Now there is an assumption which is not implied in this passage is "Mold are found in damp places and faulty plumbing is reason for that". What if there is some other reason for damp, specially what if Mold can create damp areas.

A: Mold itself does not create moisture.
Exactly attacking the assumption.

B: Most homeowners know enough about plumbing to determine whether theirs is in good condition.
Even if homeowners does not know plumbing they can take proactive help from professionals.

C: Mold cannot grow in dry areas.
Passage is concerned about where mold lives and not about how mold grows.

D: No varieties of mold are harmless.
Harmless or harmful this has no relevance at all.

E: Mold spores cannot be filtered from the air.
Even if they can be filtered but that does not attack the conclusion.

I will go with A.
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Re: CR-Mold [#permalink] New post 16 May 2008, 09:35
abhijit_sen wrote:
bepositive wrote:
Lesson learnt----In CR question, conclusion is the key...please correct me if i miss out on something and i wont mind somebody adding on something more to this....

cheers!
bepositive


That is the crux of CR. You have to insure whether or not conclusion is present in passage or not. In case it is present you can be asked following types of questions:
Strengthen, Weaken, Assumption etc.

However if conclusion is not present, then you can be asked:
what is conclusion, inference, etc.


Wow , glad to be around this GMATClub , I suck at verbal but with help of these kind of explanations I have some hope ! +1 to both Abhijit and bepositive (well I try hard to) !
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Re: CR-Mold [#permalink] New post 16 May 2008, 14:48
remember guys, in am assumption question, if reversing an answer choice, destroys the conclusion, its the correct assumption.

so in this question if u are stuck between A and B, lets reverse them.

A) Mould causes moisture. This means that looking after plumbing won't make a difference and destroys the conclusion. So the original answer choice should be a correct assumption.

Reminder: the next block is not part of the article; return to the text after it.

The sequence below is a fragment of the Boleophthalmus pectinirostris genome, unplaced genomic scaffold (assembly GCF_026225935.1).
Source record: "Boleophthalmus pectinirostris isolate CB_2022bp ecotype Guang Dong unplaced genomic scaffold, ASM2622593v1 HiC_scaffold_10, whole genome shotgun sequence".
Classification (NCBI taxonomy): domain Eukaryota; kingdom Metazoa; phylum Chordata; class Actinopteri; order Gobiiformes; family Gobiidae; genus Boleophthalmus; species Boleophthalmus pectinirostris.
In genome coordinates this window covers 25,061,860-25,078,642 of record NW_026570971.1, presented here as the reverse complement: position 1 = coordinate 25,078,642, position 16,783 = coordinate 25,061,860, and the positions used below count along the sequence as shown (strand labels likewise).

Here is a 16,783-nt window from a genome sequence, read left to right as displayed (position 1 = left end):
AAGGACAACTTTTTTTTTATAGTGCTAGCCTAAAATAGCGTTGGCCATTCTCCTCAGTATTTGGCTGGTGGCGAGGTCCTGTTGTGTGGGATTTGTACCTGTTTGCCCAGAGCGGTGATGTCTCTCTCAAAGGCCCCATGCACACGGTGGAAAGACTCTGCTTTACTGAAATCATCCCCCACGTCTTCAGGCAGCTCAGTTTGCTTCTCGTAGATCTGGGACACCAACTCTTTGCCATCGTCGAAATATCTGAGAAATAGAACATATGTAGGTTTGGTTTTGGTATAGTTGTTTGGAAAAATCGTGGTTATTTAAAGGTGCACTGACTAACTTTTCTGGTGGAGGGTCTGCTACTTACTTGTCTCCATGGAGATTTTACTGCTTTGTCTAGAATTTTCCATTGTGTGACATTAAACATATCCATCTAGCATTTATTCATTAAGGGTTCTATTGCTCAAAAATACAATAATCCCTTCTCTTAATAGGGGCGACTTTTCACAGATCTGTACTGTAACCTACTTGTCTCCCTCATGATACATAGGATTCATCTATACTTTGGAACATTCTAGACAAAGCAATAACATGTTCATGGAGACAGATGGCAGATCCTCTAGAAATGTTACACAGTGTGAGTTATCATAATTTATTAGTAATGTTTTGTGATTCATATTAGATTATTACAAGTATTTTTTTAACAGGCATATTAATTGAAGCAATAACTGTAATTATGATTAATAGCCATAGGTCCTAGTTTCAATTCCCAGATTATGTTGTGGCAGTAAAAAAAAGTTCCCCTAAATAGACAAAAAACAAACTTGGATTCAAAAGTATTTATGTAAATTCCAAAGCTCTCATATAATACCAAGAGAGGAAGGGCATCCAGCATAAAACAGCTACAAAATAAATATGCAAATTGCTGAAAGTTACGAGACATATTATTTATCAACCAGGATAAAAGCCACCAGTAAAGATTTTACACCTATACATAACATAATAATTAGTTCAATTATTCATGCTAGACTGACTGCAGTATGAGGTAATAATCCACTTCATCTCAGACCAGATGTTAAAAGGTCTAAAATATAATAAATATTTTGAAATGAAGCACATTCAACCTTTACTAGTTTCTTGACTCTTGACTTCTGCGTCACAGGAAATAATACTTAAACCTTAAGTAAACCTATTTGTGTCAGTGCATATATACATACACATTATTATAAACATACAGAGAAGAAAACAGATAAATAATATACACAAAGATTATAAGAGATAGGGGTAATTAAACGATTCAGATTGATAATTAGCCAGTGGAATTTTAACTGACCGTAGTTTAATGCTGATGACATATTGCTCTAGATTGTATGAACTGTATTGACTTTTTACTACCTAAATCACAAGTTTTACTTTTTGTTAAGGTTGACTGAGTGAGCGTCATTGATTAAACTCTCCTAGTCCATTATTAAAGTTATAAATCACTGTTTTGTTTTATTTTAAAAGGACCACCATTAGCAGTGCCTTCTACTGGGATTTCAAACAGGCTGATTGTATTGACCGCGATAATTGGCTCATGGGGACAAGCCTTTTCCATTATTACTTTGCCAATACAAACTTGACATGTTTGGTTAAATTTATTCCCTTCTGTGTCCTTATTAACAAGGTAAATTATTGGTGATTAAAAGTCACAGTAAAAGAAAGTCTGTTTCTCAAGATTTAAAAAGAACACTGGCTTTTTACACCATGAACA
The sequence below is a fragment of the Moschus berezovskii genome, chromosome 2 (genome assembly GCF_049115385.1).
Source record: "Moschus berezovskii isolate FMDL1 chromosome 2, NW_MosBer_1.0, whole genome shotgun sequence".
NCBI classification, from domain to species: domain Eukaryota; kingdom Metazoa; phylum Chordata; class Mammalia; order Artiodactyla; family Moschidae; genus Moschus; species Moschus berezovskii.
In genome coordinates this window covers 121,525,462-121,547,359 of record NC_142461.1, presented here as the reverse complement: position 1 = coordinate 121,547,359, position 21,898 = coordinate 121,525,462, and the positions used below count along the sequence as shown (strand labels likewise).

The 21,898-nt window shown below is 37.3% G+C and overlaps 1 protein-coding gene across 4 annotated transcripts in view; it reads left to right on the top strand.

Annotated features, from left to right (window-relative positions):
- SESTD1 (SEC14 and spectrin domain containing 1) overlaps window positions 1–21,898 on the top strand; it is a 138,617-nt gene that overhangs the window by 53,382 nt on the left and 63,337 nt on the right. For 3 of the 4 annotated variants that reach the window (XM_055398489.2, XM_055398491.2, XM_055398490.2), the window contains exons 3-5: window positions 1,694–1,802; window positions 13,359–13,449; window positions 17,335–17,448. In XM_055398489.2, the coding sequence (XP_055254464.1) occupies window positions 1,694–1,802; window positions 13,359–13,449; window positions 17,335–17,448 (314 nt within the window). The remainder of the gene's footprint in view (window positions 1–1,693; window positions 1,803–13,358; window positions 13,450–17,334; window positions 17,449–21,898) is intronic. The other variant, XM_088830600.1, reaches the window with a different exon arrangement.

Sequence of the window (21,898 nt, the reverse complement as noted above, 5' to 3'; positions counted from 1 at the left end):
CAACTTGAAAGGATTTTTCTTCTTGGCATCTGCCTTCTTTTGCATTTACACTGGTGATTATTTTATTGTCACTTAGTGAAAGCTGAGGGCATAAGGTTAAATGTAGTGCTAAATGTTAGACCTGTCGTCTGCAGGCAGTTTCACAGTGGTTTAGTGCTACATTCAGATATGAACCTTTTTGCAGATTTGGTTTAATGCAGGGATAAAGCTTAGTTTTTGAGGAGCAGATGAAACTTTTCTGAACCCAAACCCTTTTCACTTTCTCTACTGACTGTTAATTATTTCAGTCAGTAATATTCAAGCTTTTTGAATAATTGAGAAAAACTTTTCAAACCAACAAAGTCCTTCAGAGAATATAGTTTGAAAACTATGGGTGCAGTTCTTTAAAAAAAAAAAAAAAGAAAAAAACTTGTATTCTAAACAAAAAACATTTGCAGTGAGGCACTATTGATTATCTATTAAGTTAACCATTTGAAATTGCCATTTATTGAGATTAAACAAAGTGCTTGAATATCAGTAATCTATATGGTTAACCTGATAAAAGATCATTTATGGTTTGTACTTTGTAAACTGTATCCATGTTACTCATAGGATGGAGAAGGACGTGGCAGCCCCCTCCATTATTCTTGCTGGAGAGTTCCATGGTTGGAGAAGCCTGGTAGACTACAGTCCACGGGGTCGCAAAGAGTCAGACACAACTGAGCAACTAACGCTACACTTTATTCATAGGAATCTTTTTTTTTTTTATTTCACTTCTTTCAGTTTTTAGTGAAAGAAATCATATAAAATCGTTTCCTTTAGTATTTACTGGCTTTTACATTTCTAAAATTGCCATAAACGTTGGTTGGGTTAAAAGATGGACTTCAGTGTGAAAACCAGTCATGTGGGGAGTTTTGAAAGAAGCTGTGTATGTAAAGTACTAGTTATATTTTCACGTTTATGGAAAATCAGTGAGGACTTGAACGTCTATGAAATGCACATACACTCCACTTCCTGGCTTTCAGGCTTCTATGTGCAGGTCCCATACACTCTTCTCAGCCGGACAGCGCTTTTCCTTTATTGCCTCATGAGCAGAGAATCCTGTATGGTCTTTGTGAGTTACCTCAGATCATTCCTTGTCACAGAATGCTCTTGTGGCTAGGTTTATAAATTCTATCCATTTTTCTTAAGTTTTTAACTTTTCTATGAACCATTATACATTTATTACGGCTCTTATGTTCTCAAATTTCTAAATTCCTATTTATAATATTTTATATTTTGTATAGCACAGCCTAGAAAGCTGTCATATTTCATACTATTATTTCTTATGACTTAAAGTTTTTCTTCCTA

B) Owners do not know how to diagnose plumbing problems. This does not destroy the conclusion, since the conclusion states that "one must make sure that plumbing is in good order", which can be done by hiring a plumber, right?

so the answer must be A
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Every year many people become ill because of airborne mold [#permalink] New post 01 Jul 2008, 10:46
Every year many people become ill because of airborne mold spores in their homes. After someone becomes ill, specialists are often hired to eradicate the mold. These specialists look in damp areas of the house, since mold is almost always found in places where there is substantial moisture. If one wishes to avoid mold poisoning, then, one should make sure to keep all internal plumbing in good condition to prevent leakage that could serve as a breeding ground for mold.

Which of the following is an assumption on which the argument depends?

A. Mold itself does not create moisture.
B. Most homeowners know enough about plumbing to determine whether theirs is in good condition.
C. Mold cannot grow in dry areas.
D. No varieties of mold are harmless.
E. Mold spores cannot be filtered from the air.
Every year many people become ill because of airborne mold   [#permalink] 01 Jul 2008, 10:46